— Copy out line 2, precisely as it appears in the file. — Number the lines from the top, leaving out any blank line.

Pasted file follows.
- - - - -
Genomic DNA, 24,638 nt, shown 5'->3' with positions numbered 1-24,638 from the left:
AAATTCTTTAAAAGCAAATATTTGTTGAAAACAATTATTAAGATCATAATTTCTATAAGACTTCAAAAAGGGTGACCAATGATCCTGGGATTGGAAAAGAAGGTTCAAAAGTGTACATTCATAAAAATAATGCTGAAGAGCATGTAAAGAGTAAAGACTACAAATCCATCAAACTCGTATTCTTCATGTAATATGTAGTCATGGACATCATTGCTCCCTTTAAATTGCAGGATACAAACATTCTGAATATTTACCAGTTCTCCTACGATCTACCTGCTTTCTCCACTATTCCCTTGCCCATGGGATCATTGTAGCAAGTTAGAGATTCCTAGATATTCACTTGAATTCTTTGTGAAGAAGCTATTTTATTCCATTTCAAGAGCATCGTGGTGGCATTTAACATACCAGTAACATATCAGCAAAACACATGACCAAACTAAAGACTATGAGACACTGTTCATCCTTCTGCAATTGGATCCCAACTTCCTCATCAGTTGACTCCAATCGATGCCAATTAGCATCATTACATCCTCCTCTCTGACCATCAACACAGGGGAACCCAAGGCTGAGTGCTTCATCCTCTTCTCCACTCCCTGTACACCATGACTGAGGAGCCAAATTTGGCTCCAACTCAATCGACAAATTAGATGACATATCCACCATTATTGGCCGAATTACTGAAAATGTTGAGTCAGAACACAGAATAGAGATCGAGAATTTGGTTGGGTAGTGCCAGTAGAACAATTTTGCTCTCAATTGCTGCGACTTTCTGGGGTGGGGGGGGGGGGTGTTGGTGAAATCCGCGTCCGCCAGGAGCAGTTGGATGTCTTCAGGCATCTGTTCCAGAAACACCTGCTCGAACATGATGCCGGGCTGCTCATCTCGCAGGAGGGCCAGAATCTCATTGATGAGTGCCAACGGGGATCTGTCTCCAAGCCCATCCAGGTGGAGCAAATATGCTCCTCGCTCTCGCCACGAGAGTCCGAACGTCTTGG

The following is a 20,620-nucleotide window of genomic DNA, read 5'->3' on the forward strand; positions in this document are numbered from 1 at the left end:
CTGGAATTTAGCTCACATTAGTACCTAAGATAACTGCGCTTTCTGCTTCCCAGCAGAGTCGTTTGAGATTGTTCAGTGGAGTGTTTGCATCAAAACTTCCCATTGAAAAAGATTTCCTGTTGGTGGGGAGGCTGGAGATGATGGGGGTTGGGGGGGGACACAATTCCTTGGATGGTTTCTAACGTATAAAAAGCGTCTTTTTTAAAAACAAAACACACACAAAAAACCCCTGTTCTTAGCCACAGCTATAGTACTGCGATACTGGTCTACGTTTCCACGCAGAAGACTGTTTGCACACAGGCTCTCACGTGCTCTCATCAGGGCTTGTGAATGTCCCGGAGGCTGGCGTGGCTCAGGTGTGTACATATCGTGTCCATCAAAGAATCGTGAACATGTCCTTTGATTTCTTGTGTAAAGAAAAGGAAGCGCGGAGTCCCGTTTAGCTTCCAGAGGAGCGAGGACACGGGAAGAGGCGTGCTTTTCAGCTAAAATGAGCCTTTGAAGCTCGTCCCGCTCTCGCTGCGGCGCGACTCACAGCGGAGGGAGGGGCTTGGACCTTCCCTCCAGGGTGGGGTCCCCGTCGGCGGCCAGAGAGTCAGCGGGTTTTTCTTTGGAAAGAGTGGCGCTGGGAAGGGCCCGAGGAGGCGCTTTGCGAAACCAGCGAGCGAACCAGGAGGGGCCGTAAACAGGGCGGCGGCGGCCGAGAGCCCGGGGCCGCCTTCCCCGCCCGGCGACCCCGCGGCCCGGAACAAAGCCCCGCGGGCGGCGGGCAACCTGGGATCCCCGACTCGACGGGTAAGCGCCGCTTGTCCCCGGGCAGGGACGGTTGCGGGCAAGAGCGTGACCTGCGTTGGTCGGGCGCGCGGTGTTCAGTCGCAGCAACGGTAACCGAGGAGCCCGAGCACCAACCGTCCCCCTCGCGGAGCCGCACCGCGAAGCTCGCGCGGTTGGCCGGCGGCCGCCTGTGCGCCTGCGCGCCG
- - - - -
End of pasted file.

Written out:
AAATTCTTTAAAAGCAAATATTTGTTGAAAACAATTATTAAGATCATAATTTCTATAAGACTTCAAAAAGGGTGACCAATGATCCTGGGATTGGAAAAGAAGGTTCAAAAGTGTACATTCATAAAAATAATGCTGAAGAGCATGTAAAGAGTAAAGACTACAAATCCATCAAACTCGTATTCTTCATGTAATATGTAGTCATGGACATCATTGCTCCCTTTAAATTGCAGGATACAAACATTCTGAATATTTACCAGTTCTCCTACGATCTACCTGCTTTCTCCACTATTCCCTTGCCCATGGGATCATTGTAGCAAGTTAGAGATTCCTAGATATTCACTTGAATTCTTTGTGAAGAAGCTATTTTATTCCATTTCAAGAGCATCGTGGTGGCATTTAACATACCAGTAACATATCAGCAAAACACATGACCAAACTAAAGACTATGAGACACTGTTCATCCTTCTGCAATTGGATCCCAACTTCCTCATCAGTTGACTCCAATCGATGCCAATTAGCATCATTACATCCTCCTCTCTGACCATCAACACAGGGGAACCCAAGGCTGAGTGCTTCATCCTCTTCTCCACTCCCTGTACACCATGACTGAGGAGCCAAATTTGGCTCCAACTCAATCGACAAATTAGATGACATATCCACCATTATTGGCCGAATTACTGAAAATGTTGAGTCAGAACACAGAATAGAGATCGAGAATTTGGTTGGGTAGTGCCAGTAGAACAATTTTGCTCTCAATTGCTGCGACTTTCTGGGGTGGGGGGGGGGGGTGTTGGTGAAATCCGCGTCCGCCAGGAGCAGTTGGATGTCTTCAGGCATCTGTTCCAGAAACACCTGCTCGAACATGATGCCGGGCTGCTCATCTCGCAGGAGGGCCAGAATCTCATTGATGAGTGCCAACGGGGATCTGTCTCCAAGCCCATCCAGGTGGAGCAAATATGCTCCTCGCTCTCGCCACGAGAGTCCGAACGTCTTGG